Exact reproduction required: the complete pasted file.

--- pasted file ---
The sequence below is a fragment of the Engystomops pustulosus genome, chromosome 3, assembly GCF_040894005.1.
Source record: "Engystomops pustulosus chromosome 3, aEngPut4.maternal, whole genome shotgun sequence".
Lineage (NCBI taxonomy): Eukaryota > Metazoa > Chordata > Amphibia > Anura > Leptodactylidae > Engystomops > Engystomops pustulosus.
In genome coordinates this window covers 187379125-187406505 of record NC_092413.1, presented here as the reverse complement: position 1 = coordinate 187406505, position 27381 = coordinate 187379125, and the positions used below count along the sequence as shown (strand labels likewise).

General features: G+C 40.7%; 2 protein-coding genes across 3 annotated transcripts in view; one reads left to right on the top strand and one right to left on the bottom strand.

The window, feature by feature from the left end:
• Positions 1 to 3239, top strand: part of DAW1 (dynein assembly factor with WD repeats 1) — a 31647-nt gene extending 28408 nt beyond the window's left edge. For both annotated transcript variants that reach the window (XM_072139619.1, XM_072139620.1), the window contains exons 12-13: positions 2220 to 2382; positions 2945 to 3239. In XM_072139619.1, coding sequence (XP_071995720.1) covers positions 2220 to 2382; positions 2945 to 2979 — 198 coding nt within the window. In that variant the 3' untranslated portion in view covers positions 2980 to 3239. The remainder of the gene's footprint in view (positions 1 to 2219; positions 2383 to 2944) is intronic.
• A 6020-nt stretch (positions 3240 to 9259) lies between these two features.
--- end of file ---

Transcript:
The sequence below is a fragment of the Engystomops pustulosus genome, chromosome 3, assembly GCF_040894005.1.
Source record: "Engystomops pustulosus chromosome 3, aEngPut4.maternal, whole genome shotgun sequence".
Lineage (NCBI taxonomy): Eukaryota > Metazoa > Chordata > Amphibia > Anura > Leptodactylidae > Engystomops > Engystomops pustulosus.
In genome coordinates this window covers 187379125-187406505 of record NC_092413.1, presented here as the reverse complement: position 1 = coordinate 187406505, position 27381 = coordinate 187379125, and the positions used below count along the sequence as shown (strand labels likewise).

General features: G+C 40.7%; 2 protein-coding genes across 3 annotated transcripts in view; one reads left to right on the top strand and one right to left on the bottom strand.

The window, feature by feature from the left end:
• Positions 1 to 3239, top strand: part of DAW1 (dynein assembly factor with WD repeats 1) — a 31647-nt gene extending 28408 nt beyond the window's left edge. For both annotated transcript variants that reach the window (XM_072139619.1, XM_072139620.1), the window contains exons 12-13: positions 2220 to 2382; positions 2945 to 3239. In XM_072139619.1, coding sequence (XP_071995720.1) covers positions 2220 to 2382; positions 2945 to 2979 — 198 coding nt within the window. In that variant the 3' untranslated portion in view covers positions 2980 to 3239. The remainder of the gene's footprint in view (positions 1 to 2219; positions 2383 to 2944) is intronic.
• A 6020-nt stretch (positions 3240 to 9259) lies between these two features.